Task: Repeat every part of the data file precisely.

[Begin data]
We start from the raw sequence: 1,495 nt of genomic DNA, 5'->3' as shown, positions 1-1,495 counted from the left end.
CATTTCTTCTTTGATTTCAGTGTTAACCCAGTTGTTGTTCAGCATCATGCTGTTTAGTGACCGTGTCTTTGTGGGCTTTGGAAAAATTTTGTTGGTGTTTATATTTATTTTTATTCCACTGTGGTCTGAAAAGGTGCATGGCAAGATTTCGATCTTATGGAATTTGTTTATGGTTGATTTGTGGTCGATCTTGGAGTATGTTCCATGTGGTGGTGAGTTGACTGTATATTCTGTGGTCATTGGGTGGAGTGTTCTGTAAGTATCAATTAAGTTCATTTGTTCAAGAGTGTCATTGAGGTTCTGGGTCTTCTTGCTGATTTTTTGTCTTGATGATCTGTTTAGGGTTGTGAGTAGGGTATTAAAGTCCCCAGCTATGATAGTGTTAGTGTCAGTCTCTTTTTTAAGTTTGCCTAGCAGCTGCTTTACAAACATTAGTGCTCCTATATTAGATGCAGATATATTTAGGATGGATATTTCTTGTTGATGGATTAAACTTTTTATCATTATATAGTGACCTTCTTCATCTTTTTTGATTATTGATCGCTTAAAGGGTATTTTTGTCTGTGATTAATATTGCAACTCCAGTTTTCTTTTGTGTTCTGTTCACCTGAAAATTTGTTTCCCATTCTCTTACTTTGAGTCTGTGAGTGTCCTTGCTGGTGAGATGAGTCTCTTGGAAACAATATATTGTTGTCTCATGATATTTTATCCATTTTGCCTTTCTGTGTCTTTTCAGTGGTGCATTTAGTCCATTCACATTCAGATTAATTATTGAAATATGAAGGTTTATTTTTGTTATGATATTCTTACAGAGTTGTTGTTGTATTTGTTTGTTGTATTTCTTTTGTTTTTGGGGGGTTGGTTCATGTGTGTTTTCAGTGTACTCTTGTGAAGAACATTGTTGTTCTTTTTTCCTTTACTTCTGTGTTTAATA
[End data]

We start from the raw sequence: 1,495 nt of genomic DNA, 5'->3' as shown, positions 1-1,495 counted from the left end.
CATTTCTTCTTTGATTTCAGTGTTAACCCAGTTGTTGTTCAGCATCATGCTGTTTAGTGACCGTGTCTTTGTGGGCTTTGGAAAAATTTTGTTGGTGTTTATATTTATTTTTATTCCACTGTGGTCTGAAAAGGTGCATGGCAAGATTTCGATCTTATGGAATTTGTTTATGGTTGATTTGTGGTCGATCTTGGAGTATGTTCCATGTGGTGGTGAGTTGACTGTATATTCTGTGGTCATTGGGTGGAGTGTTCTGTAAGTATCAATTAAGTTCATTTGTTCAAGAGTGTCATTGAGGTTCTGGGTCTTCTTGCTGATTTTTTGTCTTGATGATCTGTTTAGGGTTGTGAGTAGGGTATTAAAGTCCCCAGCTATGATAGTGTTAGTGTCAGTCTCTTTTTTAAGTTTGCCTAGCAGCTGCTTTACAAACATTAGTGCTCCTATATTAGATGCAGATATATTTAGGATGGATATTTCTTGTTGATGGATTAAACTTTTTATCATTATATAGTGACCTTCTTCATCTTTTTTGATTATTGATCGCTTAAAGGGTATTTTTGTCTGTGATTAATATTGCAACTCCAGTTTTCTTTTGTGTTCTGTTCACCTGAAAATTTGTTTCCCATTCTCTTACTTTGAGTCTGTGAGTGTCCTTGCTGGTGAGATGAGTCTCTTGGAAACAATATATTGTTGTCTCATGATATTTTATCCATTTTGCCTTTCTGTGTCTTTTCAGTGGTGCATTTAGTCCATTCACATTCAGATTAATTATTGAAATATGAAGGTTTATTTTTGTTATGATATTCTTACAGAGTTGTTGTTGTATTTGTTTGTTGTATTTCTTTTGTTTTTGGGGGGTTGGTTCATGTGTGTTTTCAGTGTACTCTTGTGAAGAACATTGTTGTTCTTTTTTCCTTTACTTCTGTGTTTAATA